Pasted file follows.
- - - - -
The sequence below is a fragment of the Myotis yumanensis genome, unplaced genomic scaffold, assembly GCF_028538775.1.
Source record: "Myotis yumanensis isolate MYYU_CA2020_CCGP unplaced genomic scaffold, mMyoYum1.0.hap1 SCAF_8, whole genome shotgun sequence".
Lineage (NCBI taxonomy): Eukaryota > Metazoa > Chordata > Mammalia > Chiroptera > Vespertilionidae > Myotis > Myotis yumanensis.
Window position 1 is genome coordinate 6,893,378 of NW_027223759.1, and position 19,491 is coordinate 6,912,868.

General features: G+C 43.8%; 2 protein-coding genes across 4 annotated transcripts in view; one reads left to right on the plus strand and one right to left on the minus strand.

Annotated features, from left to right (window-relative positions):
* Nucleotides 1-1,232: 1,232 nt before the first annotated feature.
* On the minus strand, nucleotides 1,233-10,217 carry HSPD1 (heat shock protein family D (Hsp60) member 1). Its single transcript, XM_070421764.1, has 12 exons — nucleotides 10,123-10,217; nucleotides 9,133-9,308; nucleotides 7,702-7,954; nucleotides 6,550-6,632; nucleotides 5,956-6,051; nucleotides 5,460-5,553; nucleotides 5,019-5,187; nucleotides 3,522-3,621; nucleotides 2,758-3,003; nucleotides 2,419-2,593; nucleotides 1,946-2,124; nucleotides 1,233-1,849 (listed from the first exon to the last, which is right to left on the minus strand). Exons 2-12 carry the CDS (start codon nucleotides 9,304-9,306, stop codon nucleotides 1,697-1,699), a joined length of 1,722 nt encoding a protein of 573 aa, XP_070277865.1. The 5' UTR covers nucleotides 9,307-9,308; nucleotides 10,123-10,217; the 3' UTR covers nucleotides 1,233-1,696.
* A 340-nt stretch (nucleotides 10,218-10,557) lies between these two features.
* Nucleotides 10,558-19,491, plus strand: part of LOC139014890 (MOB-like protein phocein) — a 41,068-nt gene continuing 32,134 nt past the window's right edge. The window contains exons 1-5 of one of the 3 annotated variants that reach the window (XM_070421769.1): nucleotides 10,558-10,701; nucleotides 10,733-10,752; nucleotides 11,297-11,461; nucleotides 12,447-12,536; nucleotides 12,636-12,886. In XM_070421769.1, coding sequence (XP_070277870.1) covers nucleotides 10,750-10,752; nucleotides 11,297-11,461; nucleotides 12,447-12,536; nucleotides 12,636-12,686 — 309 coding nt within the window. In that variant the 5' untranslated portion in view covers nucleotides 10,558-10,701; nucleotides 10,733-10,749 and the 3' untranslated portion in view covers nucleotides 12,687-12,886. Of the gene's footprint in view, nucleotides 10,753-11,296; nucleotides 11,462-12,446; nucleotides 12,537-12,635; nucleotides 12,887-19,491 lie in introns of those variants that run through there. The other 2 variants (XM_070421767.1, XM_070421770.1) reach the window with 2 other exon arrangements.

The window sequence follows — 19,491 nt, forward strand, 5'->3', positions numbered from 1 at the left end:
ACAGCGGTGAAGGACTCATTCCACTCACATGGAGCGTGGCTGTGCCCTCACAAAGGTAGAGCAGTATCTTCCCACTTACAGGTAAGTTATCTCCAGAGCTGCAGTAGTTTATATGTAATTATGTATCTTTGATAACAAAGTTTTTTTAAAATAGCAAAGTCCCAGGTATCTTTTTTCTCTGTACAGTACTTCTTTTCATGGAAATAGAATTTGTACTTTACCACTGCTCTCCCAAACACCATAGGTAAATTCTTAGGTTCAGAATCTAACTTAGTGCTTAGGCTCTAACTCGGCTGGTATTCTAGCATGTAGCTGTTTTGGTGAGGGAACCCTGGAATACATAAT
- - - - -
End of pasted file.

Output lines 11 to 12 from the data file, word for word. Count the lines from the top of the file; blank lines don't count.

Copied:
The window sequence follows — 19,491 nt, forward strand, 5'->3', positions numbered from 1 at the left end:
ACAGCGGTGAAGGACTCATTCCACTCACATGGAGCGTGGCTGTGCCCTCACAAAGGTAGAGCAGTATCTTCCCACTTACAGGTAAGTTATCTCCAGAGCTGCAGTAGTTTATATGTAATTATGTATCTTTGATAACAAAGTTTTTTTAAAATAGCAAAGTCCCAGGTATCTTTTTTCTCTGTACAGTACTTCTTTTCATGGAAATAGAATTTGTACTTTACCACTGCTCTCCCAAACACCATAGGTAAATTCTTAGGTTCAGAATCTAACTTAGTGCTTAGGCTCTAACTCGGCTGGTATTCTAGCATGTAGCTGTTTTGGTGAGGGAACCCTGGAATACATAAT